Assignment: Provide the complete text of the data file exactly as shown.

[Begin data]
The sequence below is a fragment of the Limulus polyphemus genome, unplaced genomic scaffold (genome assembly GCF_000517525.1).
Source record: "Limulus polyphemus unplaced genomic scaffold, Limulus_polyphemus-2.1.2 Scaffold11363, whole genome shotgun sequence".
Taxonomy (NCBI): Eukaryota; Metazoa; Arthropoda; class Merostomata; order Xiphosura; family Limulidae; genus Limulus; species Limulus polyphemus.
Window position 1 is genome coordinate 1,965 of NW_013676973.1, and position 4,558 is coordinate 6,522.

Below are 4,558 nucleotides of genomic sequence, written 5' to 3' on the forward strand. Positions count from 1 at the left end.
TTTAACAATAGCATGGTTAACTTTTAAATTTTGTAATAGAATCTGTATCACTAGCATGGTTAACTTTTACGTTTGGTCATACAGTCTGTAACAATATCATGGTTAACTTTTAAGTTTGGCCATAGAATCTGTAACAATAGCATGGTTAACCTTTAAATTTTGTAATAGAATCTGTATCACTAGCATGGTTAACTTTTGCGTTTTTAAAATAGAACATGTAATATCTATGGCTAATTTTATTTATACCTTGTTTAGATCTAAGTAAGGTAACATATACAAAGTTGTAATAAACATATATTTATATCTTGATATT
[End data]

The sequence below is a fragment of the Limulus polyphemus genome, unplaced genomic scaffold (genome assembly GCF_000517525.1).
Source record: "Limulus polyphemus unplaced genomic scaffold, Limulus_polyphemus-2.1.2 Scaffold11363, whole genome shotgun sequence".
Taxonomy (NCBI): Eukaryota; Metazoa; Arthropoda; class Merostomata; order Xiphosura; family Limulidae; genus Limulus; species Limulus polyphemus.
Window position 1 is genome coordinate 1,965 of NW_013676973.1, and position 4,558 is coordinate 6,522.

Below are 4,558 nucleotides of genomic sequence, written 5' to 3' on the forward strand. Positions count from 1 at the left end.
TTTAACAATAGCATGGTTAACTTTTAAATTTTGTAATAGAATCTGTATCACTAGCATGGTTAACTTTTACGTTTGGTCATACAGTCTGTAACAATATCATGGTTAACTTTTAAGTTTGGCCATAGAATCTGTAACAATAGCATGGTTAACCTTTAAATTTTGTAATAGAATCTGTATCACTAGCATGGTTAACTTTTGCGTTTTTAAAATAGAACATGTAATATCTATGGCTAATTTTATTTATACCTTGTTTAGATCTAAGTAAGGTAACATATACAAAGTTGTAATAAACATATATTTATATCTTGATATT